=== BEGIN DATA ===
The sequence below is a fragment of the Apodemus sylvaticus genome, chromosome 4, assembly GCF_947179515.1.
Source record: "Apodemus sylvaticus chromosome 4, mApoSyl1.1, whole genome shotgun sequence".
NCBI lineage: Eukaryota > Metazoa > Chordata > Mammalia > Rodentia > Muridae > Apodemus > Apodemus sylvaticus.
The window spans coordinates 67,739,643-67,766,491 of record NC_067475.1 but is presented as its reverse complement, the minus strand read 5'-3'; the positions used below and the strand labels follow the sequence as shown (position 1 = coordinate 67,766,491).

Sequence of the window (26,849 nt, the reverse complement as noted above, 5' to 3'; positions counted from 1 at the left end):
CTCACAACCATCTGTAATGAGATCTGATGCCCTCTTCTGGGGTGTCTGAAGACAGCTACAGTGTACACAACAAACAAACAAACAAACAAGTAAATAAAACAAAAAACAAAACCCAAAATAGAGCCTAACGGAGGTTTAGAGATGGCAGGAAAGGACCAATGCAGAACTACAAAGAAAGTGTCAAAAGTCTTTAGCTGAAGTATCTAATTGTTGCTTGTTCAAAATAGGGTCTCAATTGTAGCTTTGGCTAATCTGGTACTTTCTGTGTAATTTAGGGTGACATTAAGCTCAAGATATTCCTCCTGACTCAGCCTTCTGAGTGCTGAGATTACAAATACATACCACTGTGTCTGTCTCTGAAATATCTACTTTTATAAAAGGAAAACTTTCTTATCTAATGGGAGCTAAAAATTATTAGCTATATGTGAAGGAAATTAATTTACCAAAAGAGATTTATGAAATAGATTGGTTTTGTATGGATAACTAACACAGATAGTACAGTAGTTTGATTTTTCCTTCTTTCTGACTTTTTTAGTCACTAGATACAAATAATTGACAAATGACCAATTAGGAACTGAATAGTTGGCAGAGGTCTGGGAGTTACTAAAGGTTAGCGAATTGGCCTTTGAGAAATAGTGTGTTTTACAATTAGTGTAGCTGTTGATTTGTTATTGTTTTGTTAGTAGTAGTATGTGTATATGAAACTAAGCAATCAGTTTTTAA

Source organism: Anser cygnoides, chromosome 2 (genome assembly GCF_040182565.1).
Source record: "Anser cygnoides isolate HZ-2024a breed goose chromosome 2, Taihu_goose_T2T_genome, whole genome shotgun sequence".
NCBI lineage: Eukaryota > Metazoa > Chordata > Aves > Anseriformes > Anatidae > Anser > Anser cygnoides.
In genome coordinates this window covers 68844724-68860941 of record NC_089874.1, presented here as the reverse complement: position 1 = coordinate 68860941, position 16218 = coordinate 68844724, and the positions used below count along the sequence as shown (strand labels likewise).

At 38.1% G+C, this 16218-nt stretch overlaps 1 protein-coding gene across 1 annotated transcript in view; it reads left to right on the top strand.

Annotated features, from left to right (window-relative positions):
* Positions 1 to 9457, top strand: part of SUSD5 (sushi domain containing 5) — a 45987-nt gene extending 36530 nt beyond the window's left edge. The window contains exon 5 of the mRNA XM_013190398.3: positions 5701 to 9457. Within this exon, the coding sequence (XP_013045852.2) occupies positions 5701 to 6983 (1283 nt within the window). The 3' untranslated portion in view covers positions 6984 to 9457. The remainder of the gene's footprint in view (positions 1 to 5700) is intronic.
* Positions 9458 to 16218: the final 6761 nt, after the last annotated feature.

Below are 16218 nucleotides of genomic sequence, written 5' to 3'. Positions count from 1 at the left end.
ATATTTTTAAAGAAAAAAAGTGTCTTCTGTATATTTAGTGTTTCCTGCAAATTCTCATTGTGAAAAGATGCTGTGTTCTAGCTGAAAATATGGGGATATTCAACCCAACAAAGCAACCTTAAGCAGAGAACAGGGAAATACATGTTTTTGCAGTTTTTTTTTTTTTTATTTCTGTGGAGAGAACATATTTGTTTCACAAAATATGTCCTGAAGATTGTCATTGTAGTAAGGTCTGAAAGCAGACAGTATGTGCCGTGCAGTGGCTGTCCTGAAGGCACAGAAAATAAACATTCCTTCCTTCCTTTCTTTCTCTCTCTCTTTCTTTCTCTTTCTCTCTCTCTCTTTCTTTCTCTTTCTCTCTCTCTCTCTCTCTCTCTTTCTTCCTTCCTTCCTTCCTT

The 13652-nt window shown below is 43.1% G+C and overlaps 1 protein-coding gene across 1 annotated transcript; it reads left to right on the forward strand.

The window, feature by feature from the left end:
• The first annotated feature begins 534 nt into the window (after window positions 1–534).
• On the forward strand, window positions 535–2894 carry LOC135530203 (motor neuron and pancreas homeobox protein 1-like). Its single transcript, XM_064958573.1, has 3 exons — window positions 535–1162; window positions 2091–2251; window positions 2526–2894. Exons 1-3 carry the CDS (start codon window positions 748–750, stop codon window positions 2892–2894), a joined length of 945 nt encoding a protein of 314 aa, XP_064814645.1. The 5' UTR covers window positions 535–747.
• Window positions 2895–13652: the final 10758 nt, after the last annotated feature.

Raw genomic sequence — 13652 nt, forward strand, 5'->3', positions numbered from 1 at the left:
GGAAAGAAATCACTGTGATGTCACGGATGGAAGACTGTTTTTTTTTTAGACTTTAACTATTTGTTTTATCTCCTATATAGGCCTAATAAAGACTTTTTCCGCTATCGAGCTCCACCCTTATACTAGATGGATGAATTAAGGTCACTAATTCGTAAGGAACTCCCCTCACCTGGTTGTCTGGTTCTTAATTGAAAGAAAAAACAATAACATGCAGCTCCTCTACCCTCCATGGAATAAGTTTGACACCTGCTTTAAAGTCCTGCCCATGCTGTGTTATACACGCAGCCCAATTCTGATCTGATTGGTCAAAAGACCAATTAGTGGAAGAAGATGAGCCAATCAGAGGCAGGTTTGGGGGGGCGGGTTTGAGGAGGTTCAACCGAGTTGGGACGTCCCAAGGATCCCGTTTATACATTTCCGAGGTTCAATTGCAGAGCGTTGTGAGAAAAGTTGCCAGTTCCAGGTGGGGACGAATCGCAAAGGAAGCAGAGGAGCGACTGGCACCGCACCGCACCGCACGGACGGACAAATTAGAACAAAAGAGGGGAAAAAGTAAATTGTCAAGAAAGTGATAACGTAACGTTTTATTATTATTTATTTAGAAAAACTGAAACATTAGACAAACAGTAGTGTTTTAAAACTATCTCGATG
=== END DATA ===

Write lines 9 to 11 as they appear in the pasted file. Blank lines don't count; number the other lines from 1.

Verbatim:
NCBI lineage: Eukaryota > Metazoa > Chordata > Aves > Anseriformes > Anatidae > Anser > Anser cygnoides.
In genome coordinates this window covers 68844724-68860941 of record NC_089874.1, presented here as the reverse complement: position 1 = coordinate 68860941, position 16218 = coordinate 68844724, and the positions used below count along the sequence as shown (strand labels likewise).

At 38.1% G+C, this 16218-nt stretch overlaps 1 protein-coding gene across 1 annotated transcript in view; it reads left to right on the top strand.